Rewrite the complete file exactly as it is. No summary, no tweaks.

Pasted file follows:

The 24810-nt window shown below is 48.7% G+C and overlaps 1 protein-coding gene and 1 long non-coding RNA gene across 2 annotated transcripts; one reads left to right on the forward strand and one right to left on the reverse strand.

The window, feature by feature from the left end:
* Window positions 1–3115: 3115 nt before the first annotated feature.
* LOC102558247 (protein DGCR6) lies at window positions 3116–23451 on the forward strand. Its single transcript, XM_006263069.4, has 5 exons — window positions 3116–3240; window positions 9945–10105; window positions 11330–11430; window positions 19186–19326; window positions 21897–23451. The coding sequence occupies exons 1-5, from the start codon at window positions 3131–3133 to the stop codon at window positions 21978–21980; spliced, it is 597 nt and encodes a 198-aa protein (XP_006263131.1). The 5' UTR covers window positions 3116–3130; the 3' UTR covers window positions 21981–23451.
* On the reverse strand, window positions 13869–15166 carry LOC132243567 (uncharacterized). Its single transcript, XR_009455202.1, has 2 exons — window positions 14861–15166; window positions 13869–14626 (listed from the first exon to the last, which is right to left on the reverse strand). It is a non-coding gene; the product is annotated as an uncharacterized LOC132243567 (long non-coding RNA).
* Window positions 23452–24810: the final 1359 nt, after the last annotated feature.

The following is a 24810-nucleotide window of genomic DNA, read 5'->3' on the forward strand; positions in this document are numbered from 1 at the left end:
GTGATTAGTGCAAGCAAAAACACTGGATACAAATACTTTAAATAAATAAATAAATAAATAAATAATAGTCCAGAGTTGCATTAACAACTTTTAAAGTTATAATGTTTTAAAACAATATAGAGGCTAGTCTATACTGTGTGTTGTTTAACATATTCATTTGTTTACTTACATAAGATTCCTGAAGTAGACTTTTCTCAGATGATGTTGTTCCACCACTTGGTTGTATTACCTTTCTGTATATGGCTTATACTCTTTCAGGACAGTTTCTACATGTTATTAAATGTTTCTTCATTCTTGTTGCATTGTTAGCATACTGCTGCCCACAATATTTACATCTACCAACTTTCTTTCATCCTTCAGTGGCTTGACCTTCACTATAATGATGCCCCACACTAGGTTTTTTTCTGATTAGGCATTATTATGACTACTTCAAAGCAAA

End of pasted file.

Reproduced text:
The 24810-nt window shown below is 48.7% G+C and overlaps 1 protein-coding gene and 1 long non-coding RNA gene across 2 annotated transcripts; one reads left to right on the forward strand and one right to left on the reverse strand.

The window, feature by feature from the left end:
* Window positions 1–3115: 3115 nt before the first annotated feature.
* LOC102558247 (protein DGCR6) lies at window positions 3116–23451 on the forward strand. Its single transcript, XM_006263069.4, has 5 exons — window positions 3116–3240; window positions 9945–10105; window positions 11330–11430; window positions 19186–19326; window positions 21897–23451. The coding sequence occupies exons 1-5, from the start codon at window positions 3131–3133 to the stop codon at window positions 21978–21980; spliced, it is 597 nt and encodes a 198-aa protein (XP_006263131.1). The 5' UTR covers window positions 3116–3130; the 3' UTR covers window positions 21981–23451.
* On the reverse strand, window positions 13869–15166 carry LOC132243567 (uncharacterized). Its single transcript, XR_009455202.1, has 2 exons — window positions 14861–15166; window positions 13869–14626 (listed from the first exon to the last, which is right to left on the reverse strand). It is a non-coding gene; the product is annotated as an uncharacterized LOC132243567 (long non-coding RNA).
* Window positions 23452–24810: the final 1359 nt, after the last annotated feature.

The following is a 24810-nucleotide window of genomic DNA, read 5'->3' on the forward strand; positions in this document are numbered from 1 at the left end:
GTGATTAGTGCAAGCAAAAACACTGGATACAAATACTTTAAATAAATAAATAAATAAATAAATAATAGTCCAGAGTTGCATTAACAACTTTTAAAGTTATAATGTTTTAAAACAATATAGAGGCTAGTCTATACTGTGTGTTGTTTAACATATTCATTTGTTTACTTACATAAGATTCCTGAAGTAGACTTTTCTCAGATGATGTTGTTCCACCACTTGGTTGTATTACCTTTCTGTATATGGCTTATACTCTTTCAGGACAGTTTCTACATGTTATTAAATGTTTCTTCATTCTTGTTGCATTGTTAGCATACTGCTGCCCACAATATTTACATCTACCAACTTTCTTTCATCCTTCAGTGGCTTGACCTTCACTATAATGATGCCCCACACTAGGTTTTTTTCTGATTAGGCATTATTATGACTACTTCAAAGCAAA